Frequently Asked Questions for Planters

The following is a list of some frequently asked questions from planters as they consider planting in the Forest Lakes District:

I've already gone through an assessment with Converge, Acts 29, or some other organization. Will I still need to go through your assessment process?

Yes and no. The application and interview/pre-assessment process will be required for any candidate interested in planting. Part of this assessment will involve a review of all the candidates previous assessment materials. In some cases those materials will fast-track the planter to a more advanced phase of planting.

How long will this process take to complete?

It depends on the candidate. Some candidates will be ready to plant in 6-12 months. Others may require a 1-2 year residency. Others may discover that they aren't a good called to plant a church.

How much money will this process cost me?

There are some required costs for the advanced assessment materials, but the total amount should be less than $150. For some, this will be the only expense while for others there may be additional expenses associated with the preparation phase such as tuition costs for a course or conference, commuting expenses for mentoring appointments, or relocation to a city for a residency or internship.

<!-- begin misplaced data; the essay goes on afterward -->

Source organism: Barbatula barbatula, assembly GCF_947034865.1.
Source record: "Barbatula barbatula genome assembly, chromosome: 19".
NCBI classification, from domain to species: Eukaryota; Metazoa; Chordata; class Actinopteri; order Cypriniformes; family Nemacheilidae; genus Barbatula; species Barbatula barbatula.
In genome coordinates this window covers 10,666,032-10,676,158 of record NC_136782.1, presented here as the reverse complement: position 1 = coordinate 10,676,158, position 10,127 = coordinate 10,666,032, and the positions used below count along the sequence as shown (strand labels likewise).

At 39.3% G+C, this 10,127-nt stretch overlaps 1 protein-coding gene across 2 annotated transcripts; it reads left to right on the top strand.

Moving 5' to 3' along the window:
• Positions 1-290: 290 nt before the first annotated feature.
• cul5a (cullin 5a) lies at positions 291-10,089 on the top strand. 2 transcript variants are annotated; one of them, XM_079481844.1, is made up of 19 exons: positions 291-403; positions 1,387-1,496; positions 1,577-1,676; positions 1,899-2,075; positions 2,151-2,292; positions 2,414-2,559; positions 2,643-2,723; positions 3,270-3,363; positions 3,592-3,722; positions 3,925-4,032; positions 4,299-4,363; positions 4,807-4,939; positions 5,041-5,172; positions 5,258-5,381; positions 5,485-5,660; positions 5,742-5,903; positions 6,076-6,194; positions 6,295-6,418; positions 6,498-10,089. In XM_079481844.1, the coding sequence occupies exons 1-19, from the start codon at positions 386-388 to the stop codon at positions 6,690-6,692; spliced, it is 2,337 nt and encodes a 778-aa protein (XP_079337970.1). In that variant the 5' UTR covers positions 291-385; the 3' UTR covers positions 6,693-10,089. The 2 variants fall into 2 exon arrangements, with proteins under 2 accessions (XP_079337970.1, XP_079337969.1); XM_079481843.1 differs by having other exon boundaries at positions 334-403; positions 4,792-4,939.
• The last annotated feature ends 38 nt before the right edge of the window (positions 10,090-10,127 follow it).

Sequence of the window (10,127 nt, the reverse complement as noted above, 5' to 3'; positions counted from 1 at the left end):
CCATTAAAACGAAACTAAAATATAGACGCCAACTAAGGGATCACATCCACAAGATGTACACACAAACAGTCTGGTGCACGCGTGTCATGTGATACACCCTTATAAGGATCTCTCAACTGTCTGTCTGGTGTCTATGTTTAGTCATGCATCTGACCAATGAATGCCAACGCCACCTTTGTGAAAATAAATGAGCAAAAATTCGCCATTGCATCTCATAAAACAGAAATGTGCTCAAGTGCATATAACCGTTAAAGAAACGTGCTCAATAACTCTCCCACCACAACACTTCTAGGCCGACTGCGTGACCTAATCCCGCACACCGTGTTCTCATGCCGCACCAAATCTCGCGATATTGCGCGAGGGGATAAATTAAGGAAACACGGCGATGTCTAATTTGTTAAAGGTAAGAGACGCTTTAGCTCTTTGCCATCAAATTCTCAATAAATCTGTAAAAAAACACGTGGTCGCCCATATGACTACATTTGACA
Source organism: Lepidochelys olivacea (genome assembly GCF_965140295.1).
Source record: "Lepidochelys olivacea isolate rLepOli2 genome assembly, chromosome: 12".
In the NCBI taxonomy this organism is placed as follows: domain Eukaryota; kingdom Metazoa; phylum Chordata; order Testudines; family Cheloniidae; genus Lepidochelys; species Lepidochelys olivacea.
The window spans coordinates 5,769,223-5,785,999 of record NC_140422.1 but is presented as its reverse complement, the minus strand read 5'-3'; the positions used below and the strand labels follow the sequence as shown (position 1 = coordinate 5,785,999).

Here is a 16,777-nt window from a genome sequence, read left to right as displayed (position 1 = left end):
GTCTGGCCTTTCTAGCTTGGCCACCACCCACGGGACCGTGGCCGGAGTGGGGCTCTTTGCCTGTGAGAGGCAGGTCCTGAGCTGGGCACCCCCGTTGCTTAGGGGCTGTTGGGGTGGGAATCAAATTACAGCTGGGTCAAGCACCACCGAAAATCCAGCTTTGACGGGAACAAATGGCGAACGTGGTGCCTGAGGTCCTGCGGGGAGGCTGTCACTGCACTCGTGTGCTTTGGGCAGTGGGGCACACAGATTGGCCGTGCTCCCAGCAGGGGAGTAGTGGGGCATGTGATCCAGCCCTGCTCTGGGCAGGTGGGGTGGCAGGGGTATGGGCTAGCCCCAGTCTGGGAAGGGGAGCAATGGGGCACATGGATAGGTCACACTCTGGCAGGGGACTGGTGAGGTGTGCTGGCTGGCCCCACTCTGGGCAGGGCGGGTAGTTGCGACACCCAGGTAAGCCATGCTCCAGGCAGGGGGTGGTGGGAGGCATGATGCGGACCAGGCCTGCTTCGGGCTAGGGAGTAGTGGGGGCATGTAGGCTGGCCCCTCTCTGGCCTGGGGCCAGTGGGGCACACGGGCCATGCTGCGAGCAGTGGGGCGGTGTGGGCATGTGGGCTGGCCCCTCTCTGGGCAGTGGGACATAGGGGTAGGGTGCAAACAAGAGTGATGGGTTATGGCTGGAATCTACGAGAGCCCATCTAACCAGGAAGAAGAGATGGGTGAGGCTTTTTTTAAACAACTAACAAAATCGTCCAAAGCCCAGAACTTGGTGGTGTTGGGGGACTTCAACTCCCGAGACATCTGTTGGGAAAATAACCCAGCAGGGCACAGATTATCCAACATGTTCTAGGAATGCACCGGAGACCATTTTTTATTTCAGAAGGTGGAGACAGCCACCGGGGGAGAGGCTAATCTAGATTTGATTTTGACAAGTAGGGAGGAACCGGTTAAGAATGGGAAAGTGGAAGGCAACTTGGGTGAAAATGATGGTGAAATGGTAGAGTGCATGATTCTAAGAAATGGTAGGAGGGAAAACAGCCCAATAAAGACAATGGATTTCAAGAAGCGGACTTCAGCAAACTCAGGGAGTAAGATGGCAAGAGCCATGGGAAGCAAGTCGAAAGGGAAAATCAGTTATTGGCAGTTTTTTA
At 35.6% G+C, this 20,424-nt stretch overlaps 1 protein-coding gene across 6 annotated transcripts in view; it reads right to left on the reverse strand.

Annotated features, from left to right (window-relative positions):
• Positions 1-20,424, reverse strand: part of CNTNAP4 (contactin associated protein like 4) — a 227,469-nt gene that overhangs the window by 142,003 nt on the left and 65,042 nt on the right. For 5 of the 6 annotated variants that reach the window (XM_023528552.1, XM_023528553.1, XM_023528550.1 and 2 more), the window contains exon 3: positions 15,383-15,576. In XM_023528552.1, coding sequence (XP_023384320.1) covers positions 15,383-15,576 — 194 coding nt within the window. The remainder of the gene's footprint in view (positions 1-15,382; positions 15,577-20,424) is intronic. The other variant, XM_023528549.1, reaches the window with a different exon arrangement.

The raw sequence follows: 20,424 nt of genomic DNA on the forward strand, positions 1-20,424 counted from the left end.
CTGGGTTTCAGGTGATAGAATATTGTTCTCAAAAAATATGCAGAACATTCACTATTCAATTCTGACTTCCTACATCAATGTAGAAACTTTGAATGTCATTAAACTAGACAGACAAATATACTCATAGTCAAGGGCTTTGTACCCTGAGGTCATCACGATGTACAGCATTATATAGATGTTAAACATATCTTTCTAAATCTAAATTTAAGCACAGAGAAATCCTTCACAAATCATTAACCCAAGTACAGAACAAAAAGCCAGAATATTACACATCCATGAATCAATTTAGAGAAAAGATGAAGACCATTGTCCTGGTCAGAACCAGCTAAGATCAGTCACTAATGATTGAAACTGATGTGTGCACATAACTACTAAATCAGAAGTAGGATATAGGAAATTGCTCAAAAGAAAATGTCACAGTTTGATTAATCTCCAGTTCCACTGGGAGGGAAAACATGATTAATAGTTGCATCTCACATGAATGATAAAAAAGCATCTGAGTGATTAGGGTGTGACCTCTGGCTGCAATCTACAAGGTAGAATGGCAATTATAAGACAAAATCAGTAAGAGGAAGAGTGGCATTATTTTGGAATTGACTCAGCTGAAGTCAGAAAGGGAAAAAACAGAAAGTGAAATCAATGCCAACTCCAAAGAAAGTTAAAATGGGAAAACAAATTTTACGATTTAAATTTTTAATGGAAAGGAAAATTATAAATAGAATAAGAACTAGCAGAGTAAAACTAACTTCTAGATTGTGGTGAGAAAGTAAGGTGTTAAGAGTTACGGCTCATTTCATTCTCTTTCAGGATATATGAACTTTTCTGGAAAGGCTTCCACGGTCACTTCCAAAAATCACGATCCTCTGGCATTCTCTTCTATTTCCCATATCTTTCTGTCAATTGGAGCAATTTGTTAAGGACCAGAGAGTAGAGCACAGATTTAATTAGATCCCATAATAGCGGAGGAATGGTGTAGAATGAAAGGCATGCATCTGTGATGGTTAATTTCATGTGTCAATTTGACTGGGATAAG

Am I required to have a seminary or Bible school degree to plant in the Forest Lakes District?

No. Though seminary and Bible school training can be an important part of equipping pastors for ministry, they aren't unilaterally required to plant a church with us. The principle is that we want our planters to be equipped for faithful and effective ministry, but how that equipping should happen should be considered on a case by case basis. 

What is your view of bi-vocational planting?

It takes all kinds of leaders and all kinds of models to reach the state of Wisconsin and the Upper Peninsula, which are very diverse regions. One model doesn't fit every leader and one model doesn't fit every community. This means there are some planting situations that will be far more effective if the leader is bi-vocational. In other situations, a planter capable of raising the funds may be better off planting his church as a full-time pastor.